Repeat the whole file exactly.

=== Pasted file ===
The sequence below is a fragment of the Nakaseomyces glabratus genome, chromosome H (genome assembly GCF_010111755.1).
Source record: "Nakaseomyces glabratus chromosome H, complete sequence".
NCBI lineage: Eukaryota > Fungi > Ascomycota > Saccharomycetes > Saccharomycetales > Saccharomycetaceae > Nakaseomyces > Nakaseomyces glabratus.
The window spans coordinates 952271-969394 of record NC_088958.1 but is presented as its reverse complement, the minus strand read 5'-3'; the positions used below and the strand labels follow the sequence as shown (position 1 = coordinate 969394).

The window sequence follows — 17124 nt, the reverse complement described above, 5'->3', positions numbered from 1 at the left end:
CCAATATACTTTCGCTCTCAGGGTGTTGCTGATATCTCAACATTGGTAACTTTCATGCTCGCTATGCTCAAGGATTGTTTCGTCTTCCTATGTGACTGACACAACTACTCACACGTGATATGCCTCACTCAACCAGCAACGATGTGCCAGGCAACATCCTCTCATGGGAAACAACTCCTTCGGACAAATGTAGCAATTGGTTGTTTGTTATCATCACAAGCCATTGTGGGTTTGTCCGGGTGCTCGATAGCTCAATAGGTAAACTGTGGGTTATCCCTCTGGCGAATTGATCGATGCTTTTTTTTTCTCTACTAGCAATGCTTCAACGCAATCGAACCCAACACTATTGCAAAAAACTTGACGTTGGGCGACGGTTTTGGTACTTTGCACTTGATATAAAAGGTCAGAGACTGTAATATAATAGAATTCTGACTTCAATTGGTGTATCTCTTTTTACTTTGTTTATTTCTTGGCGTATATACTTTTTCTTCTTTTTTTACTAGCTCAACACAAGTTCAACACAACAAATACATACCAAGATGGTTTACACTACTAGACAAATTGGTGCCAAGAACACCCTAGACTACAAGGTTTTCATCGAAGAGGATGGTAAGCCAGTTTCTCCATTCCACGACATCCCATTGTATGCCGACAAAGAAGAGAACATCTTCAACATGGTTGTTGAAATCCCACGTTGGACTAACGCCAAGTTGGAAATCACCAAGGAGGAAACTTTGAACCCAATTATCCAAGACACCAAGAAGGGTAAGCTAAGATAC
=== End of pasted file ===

The sequence below is a fragment of the Nakaseomyces glabratus genome, chromosome H (genome assembly GCF_010111755.1).
Source record: "Nakaseomyces glabratus chromosome H, complete sequence".
NCBI lineage: Eukaryota > Fungi > Ascomycota > Saccharomycetes > Saccharomycetales > Saccharomycetaceae > Nakaseomyces > Nakaseomyces glabratus.
The window spans coordinates 952271-969394 of record NC_088958.1 but is presented as its reverse complement, the minus strand read 5'-3'; the positions used below and the strand labels follow the sequence as shown (position 1 = coordinate 969394).

The window sequence follows — 17124 nt, the reverse complement described above, 5'->3', positions numbered from 1 at the left end:
CCAATATACTTTCGCTCTCAGGGTGTTGCTGATATCTCAACATTGGTAACTTTCATGCTCGCTATGCTCAAGGATTGTTTCGTCTTCCTATGTGACTGACACAACTACTCACACGTGATATGCCTCACTCAACCAGCAACGATGTGCCAGGCAACATCCTCTCATGGGAAACAACTCCTTCGGACAAATGTAGCAATTGGTTGTTTGTTATCATCACAAGCCATTGTGGGTTTGTCCGGGTGCTCGATAGCTCAATAGGTAAACTGTGGGTTATCCCTCTGGCGAATTGATCGATGCTTTTTTTTTCTCTACTAGCAATGCTTCAACGCAATCGAACCCAACACTATTGCAAAAAACTTGACGTTGGGCGACGGTTTTGGTACTTTGCACTTGATATAAAAGGTCAGAGACTGTAATATAATAGAATTCTGACTTCAATTGGTGTATCTCTTTTTACTTTGTTTATTTCTTGGCGTATATACTTTTTCTTCTTTTTTTACTAGCTCAACACAAGTTCAACACAACAAATACATACCAAGATGGTTTACACTACTAGACAAATTGGTGCCAAGAACACCCTAGACTACAAGGTTTTCATCGAAGAGGATGGTAAGCCAGTTTCTCCATTCCACGACATCCCATTGTATGCCGACAAAGAAGAGAACATCTTCAACATGGTTGTTGAAATCCCACGTTGGACTAACGCCAAGTTGGAAATCACCAAGGAGGAAACTTTGAACCCAATTATCCAAGACACCAAGAAGGGTAAGCTAAGATAC